When Michael D Higgins was on the presidential campaign trail, transparency was one of his trump cards. So what happened?
Well, he seems to have contracted PSPPGS -- a contagious condition that's spreading like a virus among top politicians and civil servants.
It stands for Public Service Pension Political Guilt Syndrome. And one of the most obvious symptoms is a sudden shyness in people who have previously been the life and soul of the political party.
Why do we fear that the normally loquacious Michael D may have succumbed so early in his tenure? It's his strange reluctance to answer a very simple question that the million-plus people who voted for him would surely be interested in.
Over the past three weeks, I have submitted many verbal and written requests to the Michael D inner sanctum asking him this: "While he is serving as President, will he continue drawing the pension arising from his years as a lecturer in NUI Galway?"
So far, no answer has been forthcoming.
The basic facts surrounding the presidential salary-and-pensions package, were well aired during the bitterly fought campaign between the seven candidates.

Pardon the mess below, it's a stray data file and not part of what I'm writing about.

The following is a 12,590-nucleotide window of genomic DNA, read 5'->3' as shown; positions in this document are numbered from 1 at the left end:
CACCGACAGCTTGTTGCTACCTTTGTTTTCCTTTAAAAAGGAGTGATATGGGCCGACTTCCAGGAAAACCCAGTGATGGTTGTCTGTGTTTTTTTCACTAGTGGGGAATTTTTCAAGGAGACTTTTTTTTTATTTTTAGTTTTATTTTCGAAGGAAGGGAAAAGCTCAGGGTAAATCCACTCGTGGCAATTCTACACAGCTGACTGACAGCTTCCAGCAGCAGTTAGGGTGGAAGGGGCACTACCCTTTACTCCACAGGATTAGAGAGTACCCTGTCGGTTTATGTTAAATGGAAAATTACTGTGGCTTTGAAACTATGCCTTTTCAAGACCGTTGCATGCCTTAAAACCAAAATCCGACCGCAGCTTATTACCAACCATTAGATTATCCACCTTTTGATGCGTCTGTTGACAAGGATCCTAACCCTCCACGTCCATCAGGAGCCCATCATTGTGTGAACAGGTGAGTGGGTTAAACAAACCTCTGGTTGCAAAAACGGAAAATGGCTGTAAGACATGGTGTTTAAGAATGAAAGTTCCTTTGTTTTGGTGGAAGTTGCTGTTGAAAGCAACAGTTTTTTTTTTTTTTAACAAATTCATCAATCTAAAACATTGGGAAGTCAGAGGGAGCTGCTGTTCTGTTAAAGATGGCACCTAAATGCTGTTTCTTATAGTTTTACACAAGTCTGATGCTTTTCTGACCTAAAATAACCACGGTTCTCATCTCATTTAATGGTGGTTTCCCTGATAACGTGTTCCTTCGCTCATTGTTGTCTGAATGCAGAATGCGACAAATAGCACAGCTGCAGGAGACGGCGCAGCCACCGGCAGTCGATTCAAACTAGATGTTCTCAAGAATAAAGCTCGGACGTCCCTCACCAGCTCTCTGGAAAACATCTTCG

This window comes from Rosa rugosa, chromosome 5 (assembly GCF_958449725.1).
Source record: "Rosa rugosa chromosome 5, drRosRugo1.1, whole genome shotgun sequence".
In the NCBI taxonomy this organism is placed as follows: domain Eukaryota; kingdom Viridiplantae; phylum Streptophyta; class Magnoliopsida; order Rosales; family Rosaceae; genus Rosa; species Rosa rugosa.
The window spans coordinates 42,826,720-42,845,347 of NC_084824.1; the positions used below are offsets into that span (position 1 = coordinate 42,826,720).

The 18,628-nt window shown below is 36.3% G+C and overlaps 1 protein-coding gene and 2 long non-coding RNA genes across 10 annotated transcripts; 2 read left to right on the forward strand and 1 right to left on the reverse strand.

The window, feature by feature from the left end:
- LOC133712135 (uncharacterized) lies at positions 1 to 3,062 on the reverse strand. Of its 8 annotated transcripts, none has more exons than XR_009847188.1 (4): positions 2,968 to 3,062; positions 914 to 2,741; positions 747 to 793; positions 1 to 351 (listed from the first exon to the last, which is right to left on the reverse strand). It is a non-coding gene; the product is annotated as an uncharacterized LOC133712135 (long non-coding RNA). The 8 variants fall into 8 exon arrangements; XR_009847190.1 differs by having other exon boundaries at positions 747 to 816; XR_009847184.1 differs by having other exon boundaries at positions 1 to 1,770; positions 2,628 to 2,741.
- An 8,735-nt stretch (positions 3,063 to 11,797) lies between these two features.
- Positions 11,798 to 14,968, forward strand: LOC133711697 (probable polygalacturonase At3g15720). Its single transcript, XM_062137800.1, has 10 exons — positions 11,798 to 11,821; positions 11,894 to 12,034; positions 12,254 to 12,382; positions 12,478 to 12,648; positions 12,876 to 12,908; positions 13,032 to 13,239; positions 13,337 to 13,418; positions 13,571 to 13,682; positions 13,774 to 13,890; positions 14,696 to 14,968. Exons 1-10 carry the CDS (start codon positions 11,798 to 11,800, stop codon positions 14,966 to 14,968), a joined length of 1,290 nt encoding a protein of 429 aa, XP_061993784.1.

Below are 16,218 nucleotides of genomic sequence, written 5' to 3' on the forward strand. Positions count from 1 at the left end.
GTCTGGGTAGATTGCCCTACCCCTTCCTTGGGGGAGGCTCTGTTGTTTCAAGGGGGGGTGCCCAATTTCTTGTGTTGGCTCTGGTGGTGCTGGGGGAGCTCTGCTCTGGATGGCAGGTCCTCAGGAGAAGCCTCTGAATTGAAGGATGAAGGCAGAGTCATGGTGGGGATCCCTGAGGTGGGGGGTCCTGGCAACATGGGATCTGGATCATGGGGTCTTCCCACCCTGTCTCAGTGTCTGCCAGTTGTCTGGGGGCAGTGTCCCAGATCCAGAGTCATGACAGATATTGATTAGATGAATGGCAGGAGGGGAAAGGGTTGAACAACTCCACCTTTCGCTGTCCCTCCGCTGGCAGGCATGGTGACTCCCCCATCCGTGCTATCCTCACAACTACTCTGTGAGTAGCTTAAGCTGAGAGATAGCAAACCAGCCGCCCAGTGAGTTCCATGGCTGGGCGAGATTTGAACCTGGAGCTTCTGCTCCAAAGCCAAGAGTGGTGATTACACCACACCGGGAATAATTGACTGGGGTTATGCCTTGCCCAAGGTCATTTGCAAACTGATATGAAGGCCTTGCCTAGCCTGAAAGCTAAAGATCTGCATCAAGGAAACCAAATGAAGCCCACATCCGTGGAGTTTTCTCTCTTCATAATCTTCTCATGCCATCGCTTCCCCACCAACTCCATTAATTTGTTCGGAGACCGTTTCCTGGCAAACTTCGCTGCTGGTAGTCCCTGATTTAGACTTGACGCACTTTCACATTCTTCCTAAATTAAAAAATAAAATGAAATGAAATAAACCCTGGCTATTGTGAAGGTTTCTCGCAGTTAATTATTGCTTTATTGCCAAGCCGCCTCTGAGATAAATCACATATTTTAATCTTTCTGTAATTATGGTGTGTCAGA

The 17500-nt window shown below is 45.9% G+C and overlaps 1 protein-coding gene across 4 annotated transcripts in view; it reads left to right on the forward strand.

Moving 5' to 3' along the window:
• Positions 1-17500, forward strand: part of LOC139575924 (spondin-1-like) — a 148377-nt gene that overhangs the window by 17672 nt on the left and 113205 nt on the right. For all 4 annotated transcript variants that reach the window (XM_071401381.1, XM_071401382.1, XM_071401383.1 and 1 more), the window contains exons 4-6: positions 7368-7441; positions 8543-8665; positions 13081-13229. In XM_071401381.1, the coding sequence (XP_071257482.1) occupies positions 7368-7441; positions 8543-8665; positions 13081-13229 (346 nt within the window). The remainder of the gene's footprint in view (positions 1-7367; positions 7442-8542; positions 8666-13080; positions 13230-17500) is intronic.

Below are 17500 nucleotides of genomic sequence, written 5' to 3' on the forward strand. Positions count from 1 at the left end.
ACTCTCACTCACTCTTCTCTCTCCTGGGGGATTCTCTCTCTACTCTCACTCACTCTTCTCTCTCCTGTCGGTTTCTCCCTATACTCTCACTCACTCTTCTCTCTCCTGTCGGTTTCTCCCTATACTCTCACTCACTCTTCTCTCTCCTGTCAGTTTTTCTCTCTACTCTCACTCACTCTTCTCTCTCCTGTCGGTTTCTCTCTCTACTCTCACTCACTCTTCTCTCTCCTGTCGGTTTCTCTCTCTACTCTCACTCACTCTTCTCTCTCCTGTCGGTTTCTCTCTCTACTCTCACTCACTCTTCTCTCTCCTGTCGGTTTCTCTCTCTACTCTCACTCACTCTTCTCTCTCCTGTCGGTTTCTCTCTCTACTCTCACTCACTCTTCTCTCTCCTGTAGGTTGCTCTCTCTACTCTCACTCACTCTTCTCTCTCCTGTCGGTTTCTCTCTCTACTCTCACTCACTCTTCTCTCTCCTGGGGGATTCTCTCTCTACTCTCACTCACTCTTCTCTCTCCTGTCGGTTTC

Like others in the race, Michael D promised to accept the newly reduced salary for the office, which would drop from €325,507 to €249,014.
He also said he would not take his Oireachtas pensions, which add up to €87,928, during his period in office.
However, his pension from his years as a university lecturer received little attention during the campaign, and it was never clearly stated what his intentions were.
It is understood the pension is worth about €30,000 a year, but efforts to nail down the exact figure were parried by his spokesman, who insisted "this is a private matter for the President".
Michael D spent a number of years as a lecturer in political science and sociology. He resigned in 2001, having spent some time on unpaid leave.
It is understood he received a lump sum as part of this pension entitlement on reaching the age of 60, and has been drawing down this university pension from that time.
Another spokesman later rallied to the President's right to remain silent; he pointed out "he has no stocks or shares" and that apart from the family home in Galway, he has a mortgage on a Dublin apartment of about €240,000.
Of course, Michael D is legally entitled to accept any pension he has earned on top of what is still a very generous presidential salary by European standards.
And, in fairness, his decision to waive his Oireachtas pensions of €87,928 is laudable.
Therefore, taking everything into consideration, if he still wants his university pension on top of his presidential salary, so be it.